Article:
The CMA found that 67% of UK businesses sell to consumers, with most of these using some form of terms and conditions.  However, only 15% said they were familiar with the CRA when asked.  Others copied terms from larger businesses or competitors, assuming incorrectly that these will be fair and legally binding.  Only one in five had their contracts reviewed by qualified lawyers.  The CMA believe most businesses want to do the right thing by their customers, but said “it’s worrying that many businesses are not familiar with the law”.

In response the CMA has today launched a new campaign, consisting of simple videos and guides, to inform businesses about what makes a term ‘unfair’ and help them understand how to treat their consumers fairly.  These short guides complement the more detailed guidance on unfair terms that the CMA produced in 2015.  The guides show how fair terms can help save time, avoid disputes with customers and enhance a business’ reputation whilst still protecting them if things go wrong.

The guidance is available at Writing fair contracts: guidance for businesses.

Harris & Harris have advised many businesses on their Terms & Conditions, both for B2C and B2B relationships.  We recommend that these are reviewed regularly, and specifically when there is any change in the law.

Bank Details – WARNING

There is a risk of bank details sent in an email being intercepted and altered.  To avoid this risk:-

  • We will NOT send you our bank details in the text of an email.
  • Please DO NOT send us bank details in the text of an email.
  • We will ask for your bank details in writing at the outset of the transaction, and preferably face-to-face.
  • We will treat with caution changes to your bank details and will take additional measures to authenticate these.
  • If you have any doubts about the bank details provided for payment to use please check with us before you send any money.

Harris & Harris Team “Moaty McBoatface” Paddle for Victory on Wells Moat!

A team from Harris & Harris have again taken part in the annual Wells Moat Boat Race on the August bank holiday Monday (29th). This is the fourth year running that we have entered a team in the event.  This year the team was made up of solicitors Joshua Eva (Team Captain) and Andy Hambleton, trainee Legal Executive Emma Wiltshire, trainee solicitor Maisie Kelly, Law Student / Office Clerk Ethan Mercer and local farmer Joe Stradling.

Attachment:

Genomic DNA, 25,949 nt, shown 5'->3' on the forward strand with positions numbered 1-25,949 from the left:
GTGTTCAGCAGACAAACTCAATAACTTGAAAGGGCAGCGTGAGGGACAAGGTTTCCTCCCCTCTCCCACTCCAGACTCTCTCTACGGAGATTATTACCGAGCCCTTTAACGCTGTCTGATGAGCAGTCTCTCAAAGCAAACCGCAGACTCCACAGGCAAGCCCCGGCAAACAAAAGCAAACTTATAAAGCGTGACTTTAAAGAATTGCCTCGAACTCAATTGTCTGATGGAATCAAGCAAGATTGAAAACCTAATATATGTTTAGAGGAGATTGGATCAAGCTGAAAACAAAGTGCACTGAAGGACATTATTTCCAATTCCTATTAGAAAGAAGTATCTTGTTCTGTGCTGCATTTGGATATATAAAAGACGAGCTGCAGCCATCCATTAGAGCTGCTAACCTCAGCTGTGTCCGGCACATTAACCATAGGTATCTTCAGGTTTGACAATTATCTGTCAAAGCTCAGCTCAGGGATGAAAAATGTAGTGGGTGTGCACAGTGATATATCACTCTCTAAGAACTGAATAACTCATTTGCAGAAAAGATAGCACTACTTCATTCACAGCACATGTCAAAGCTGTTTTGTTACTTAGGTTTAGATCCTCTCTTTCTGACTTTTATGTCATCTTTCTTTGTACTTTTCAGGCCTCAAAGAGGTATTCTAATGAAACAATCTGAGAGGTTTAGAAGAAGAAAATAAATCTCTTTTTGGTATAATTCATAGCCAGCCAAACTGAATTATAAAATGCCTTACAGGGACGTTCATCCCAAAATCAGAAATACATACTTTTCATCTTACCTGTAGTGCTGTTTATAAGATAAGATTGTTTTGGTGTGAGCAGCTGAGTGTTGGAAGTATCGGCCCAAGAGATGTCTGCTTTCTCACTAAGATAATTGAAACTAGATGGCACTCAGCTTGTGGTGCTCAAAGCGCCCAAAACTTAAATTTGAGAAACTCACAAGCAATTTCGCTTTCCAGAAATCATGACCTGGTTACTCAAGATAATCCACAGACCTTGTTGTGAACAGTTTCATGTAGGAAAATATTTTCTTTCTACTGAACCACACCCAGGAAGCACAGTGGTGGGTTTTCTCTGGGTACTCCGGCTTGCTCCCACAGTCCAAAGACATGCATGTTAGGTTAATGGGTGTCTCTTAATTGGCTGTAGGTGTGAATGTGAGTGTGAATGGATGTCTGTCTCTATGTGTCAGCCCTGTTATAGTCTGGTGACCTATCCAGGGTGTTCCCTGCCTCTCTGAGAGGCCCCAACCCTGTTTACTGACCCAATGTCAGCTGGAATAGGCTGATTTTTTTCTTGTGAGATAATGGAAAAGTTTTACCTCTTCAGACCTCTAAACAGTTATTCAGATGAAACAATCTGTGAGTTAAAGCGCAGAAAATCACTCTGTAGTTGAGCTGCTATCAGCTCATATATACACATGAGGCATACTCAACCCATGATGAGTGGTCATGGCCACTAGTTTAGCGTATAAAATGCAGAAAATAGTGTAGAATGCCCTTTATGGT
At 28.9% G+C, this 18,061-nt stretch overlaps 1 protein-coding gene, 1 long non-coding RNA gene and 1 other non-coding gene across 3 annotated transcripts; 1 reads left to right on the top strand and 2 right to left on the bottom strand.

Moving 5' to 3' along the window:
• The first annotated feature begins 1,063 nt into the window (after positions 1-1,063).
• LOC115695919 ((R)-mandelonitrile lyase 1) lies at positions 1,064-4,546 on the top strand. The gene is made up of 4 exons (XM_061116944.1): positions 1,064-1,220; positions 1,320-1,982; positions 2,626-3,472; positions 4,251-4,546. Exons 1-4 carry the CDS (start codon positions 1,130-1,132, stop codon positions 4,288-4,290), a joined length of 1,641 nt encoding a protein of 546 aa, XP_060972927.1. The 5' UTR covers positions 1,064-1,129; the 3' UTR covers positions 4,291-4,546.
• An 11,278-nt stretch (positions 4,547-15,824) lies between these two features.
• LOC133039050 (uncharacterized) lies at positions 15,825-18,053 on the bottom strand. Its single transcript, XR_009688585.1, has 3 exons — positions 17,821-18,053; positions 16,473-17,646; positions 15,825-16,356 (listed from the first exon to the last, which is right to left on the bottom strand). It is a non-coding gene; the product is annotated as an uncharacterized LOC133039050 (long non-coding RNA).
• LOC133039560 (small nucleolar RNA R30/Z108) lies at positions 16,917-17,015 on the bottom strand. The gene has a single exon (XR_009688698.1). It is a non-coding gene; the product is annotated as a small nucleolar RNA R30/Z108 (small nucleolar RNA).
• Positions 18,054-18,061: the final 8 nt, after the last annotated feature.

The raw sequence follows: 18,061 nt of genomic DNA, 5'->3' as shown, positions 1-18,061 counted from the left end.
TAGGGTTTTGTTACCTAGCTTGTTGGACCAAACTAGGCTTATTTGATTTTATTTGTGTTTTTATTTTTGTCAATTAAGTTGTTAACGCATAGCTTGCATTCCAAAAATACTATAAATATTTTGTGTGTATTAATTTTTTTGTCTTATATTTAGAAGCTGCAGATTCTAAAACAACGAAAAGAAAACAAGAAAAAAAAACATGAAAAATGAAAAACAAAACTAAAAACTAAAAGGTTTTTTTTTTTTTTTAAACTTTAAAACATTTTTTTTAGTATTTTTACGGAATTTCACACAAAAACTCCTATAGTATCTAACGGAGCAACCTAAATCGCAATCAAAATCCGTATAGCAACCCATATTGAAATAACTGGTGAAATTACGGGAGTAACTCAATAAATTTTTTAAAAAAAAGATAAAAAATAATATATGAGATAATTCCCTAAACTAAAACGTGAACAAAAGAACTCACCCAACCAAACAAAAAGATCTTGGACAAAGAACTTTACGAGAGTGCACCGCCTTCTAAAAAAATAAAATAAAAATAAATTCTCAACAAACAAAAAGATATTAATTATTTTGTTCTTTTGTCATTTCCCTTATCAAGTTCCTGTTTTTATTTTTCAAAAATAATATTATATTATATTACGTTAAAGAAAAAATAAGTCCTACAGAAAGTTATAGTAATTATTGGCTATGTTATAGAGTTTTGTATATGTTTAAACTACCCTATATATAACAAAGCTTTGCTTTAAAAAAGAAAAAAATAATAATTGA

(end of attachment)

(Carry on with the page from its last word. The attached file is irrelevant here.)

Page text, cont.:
Our theme this year was inspired by the “Boaty McBoatface” story concerning the naming of the Antarctic research ship. An online poll had resulted in the name with most support “Boaty McBoatface” (in the end the ship was named RRS Sir David Attenborough). Hence the team were dressed as Polar Bears, Penguins and Seals. The team were very successful again, winning 5 out of 6 races and coming away with 2 trophies.

The team’s efforts were sponsored and funds raised by the event go in equal shares to support the Wells Lion Club and Wells Dementia Alliance.  Harris and Harris were also sponsors of some of the event categories.

A video of the action below:-



LLP Conversion

On 1st July 2016 the structure of Harris & Harris converted from a partnership to an LLP. Many law firms and other professional practices now operate as LLPs.  An LLP is a more flexible structure for management and ownership.

The LLP is called Harris & Harris Legal Services LLP but we will continue to trade as Harris & Harris.  The partnership Terms of Business provided that in the event of a conversion all contracts would transfer to the LLP.  Apart from some minor changes to record this change on our notepaper, you should not see any change to the service we will continue to provide. It should be business as usual.

At the same John Clare retired from the Partnership and Joshua Eva joined the LLP.  We will continue to refer to Members of the LLP as Partners.

If you do have any questions about this please contact Neil Howlett.

How to comply with the rules on the Register of People with significant control (PSC)

As of 6th April 2016 Companies and LLPs must keep PSC register, which must be available for inspection at their registered office. The aim to increase transparency of control of corporate entities.

A person will be a PSC if they:

  • own more than 25% of the company’s shares, or
  • hold more than 25% of the company’s voting rights, or
  • hold the right to appoint or remove the majority of directors, or